However, prior to Indian Wells in 2019, Thiem started working with his current coach Nicolas Massu.

Thiem went on to claim the title, his first Masters 1000 by beating ROger Federer in 3 tough sets.

This was a different Thiem to what we had seen before. Whilst he still preferred to dominate from the baseline, he was persistent with stepping inside the court and using the pace of the surface to his advantage.

This was a key turning point for the Austrian star, as he started to become more comfortable on the faster surfaces, particularly by using his forehand more effectively.

He had shortened his backswing and altered his racket preparation, which allowed him to take the ball earlier and finish points with a sledgehammer strike.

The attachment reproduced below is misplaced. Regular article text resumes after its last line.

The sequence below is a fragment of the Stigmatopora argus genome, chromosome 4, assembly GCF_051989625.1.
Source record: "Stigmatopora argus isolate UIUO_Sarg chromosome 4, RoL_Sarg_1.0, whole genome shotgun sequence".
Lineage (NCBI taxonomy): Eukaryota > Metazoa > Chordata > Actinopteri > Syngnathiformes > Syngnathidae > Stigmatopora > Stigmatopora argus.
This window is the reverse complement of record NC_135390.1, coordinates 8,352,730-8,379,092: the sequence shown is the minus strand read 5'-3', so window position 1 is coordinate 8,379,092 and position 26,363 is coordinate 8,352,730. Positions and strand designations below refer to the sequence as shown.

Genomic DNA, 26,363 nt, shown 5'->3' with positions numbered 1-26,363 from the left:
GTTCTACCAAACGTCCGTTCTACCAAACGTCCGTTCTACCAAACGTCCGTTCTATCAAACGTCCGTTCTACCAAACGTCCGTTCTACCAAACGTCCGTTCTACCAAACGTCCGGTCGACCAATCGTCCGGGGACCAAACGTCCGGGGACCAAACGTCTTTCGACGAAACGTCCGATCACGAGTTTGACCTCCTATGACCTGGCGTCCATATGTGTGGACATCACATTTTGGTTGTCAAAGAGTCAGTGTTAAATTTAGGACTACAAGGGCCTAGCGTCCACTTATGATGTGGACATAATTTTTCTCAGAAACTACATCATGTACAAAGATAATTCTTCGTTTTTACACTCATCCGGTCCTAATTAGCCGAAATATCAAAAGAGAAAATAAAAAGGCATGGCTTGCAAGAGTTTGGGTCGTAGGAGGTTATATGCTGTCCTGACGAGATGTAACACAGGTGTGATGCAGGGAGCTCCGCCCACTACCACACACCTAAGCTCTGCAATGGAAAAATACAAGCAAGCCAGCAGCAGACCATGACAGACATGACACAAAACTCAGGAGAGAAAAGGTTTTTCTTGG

This was a game changer for Thiem, as he now had the ability to take time away from players, as well as defend, rip heavy forehands and backhands and had also improved his net skills and touch shots.

Another major example of how Thiem has let rip with his more compact forehand is against Novak Djokovic in the 2019 ATP World Tour Finals in London.

This match contained some of the best ball striking I have ever seen from both players, with Thiem putting on an absolute masterclass in holding tight to the baseline and clubbing forehands and backhands.

He simply refused to give up any real estate, and whilst this was a tight three set match with the world number one at the time, Dominic really flattened out his forehand and was able to hit through Djokovic, a player renowned for his anticipation and defensive skills.